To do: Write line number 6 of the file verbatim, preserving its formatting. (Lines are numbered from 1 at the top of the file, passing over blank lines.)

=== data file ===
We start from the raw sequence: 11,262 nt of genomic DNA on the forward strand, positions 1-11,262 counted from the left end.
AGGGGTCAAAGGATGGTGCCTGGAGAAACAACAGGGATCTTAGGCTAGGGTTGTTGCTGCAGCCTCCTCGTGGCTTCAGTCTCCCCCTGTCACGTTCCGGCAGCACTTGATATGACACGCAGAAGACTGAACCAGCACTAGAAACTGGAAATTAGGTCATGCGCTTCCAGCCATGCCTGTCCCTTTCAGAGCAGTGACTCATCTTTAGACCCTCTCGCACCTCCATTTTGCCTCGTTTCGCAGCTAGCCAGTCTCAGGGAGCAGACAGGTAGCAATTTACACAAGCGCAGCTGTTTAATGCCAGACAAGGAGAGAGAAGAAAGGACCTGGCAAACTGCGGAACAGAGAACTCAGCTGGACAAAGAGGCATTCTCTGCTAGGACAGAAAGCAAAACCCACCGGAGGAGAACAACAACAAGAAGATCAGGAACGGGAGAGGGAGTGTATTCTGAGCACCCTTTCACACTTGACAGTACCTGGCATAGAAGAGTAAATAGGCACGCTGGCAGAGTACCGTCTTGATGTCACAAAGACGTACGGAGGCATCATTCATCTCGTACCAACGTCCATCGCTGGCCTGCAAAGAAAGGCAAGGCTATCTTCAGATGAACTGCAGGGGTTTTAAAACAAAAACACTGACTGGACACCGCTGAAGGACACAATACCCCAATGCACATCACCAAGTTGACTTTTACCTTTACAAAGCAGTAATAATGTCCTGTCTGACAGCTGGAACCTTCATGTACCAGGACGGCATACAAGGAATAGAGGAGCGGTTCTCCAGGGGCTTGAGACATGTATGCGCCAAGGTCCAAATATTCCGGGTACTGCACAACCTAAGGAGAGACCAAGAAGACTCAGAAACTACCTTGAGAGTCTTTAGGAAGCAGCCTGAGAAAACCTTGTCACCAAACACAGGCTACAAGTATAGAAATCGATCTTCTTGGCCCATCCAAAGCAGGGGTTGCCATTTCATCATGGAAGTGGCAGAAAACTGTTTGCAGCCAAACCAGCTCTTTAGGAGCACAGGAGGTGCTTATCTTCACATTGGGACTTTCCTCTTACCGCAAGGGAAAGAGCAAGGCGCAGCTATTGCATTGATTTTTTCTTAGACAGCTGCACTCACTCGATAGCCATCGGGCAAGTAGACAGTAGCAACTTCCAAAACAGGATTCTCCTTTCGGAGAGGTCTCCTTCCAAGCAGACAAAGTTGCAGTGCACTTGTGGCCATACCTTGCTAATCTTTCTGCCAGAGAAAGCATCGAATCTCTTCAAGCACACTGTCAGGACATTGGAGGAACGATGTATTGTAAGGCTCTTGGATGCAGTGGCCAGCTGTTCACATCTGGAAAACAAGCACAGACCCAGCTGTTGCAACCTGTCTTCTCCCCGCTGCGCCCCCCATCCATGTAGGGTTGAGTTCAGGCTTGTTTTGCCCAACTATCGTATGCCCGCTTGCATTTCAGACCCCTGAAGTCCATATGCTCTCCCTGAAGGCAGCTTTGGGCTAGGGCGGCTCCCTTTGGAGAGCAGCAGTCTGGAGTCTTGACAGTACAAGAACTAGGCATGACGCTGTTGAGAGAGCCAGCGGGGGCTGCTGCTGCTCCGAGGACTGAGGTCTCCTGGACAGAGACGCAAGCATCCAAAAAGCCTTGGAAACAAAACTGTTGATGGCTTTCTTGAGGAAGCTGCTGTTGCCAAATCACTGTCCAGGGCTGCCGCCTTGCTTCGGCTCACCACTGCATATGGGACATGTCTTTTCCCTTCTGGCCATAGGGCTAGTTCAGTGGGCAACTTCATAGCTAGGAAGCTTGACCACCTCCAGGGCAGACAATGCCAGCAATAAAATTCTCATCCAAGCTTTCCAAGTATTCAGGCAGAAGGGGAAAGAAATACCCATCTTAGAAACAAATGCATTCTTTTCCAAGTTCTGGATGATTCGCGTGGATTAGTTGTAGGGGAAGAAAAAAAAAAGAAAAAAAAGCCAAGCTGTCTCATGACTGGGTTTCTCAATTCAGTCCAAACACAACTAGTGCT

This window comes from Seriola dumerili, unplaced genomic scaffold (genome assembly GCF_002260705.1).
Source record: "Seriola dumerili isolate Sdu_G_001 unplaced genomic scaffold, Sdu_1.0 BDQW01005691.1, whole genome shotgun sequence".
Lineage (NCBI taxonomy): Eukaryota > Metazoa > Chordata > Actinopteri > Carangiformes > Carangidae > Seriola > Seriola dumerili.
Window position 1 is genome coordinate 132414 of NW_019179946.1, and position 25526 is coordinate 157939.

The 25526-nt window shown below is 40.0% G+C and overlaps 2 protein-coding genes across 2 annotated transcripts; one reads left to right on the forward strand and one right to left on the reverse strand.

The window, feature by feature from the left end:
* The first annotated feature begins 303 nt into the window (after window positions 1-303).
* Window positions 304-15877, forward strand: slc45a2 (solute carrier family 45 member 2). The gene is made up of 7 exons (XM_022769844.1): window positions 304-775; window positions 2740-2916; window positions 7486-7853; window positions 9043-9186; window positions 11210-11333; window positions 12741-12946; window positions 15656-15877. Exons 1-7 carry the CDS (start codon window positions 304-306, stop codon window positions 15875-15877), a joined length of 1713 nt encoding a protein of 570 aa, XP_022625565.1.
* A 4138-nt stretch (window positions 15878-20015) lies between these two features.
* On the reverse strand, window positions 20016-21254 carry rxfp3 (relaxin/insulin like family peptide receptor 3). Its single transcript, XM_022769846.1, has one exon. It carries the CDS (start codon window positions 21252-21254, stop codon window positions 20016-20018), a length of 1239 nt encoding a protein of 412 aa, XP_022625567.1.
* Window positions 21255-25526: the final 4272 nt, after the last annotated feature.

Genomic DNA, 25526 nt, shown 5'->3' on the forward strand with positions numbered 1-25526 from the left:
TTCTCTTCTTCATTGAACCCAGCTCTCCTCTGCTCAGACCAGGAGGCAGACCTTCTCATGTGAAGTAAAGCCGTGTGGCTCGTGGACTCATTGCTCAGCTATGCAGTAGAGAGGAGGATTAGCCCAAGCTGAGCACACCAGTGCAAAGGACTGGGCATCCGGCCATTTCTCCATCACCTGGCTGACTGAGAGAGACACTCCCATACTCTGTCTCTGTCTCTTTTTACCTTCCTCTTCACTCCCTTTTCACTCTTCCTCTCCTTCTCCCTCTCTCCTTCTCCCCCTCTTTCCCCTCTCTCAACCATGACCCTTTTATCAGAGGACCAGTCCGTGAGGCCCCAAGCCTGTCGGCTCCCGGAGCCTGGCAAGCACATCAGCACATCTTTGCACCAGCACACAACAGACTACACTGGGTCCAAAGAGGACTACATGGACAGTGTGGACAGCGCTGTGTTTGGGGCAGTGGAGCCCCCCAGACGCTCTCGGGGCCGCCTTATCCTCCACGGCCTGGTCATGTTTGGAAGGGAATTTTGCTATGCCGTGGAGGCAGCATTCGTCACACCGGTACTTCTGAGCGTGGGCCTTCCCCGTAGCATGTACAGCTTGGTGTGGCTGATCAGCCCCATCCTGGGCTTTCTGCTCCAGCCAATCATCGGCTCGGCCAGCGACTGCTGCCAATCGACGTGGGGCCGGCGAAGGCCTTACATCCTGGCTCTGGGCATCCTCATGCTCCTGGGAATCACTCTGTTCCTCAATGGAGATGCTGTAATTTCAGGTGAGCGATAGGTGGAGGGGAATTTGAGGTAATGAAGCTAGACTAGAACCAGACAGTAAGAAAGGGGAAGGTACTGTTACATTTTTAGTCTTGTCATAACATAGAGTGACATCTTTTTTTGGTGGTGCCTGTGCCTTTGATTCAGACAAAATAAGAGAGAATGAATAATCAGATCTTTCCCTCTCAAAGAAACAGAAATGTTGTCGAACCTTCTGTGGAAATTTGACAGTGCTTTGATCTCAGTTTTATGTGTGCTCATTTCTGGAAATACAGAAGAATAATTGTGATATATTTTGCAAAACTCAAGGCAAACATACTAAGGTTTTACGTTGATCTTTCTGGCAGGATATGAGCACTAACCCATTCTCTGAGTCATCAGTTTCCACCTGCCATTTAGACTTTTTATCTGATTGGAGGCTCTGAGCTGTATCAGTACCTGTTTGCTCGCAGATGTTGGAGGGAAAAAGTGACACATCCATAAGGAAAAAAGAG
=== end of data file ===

Window position 1 is genome coordinate 132414 of NW_019179946.1, and position 25526 is coordinate 157939.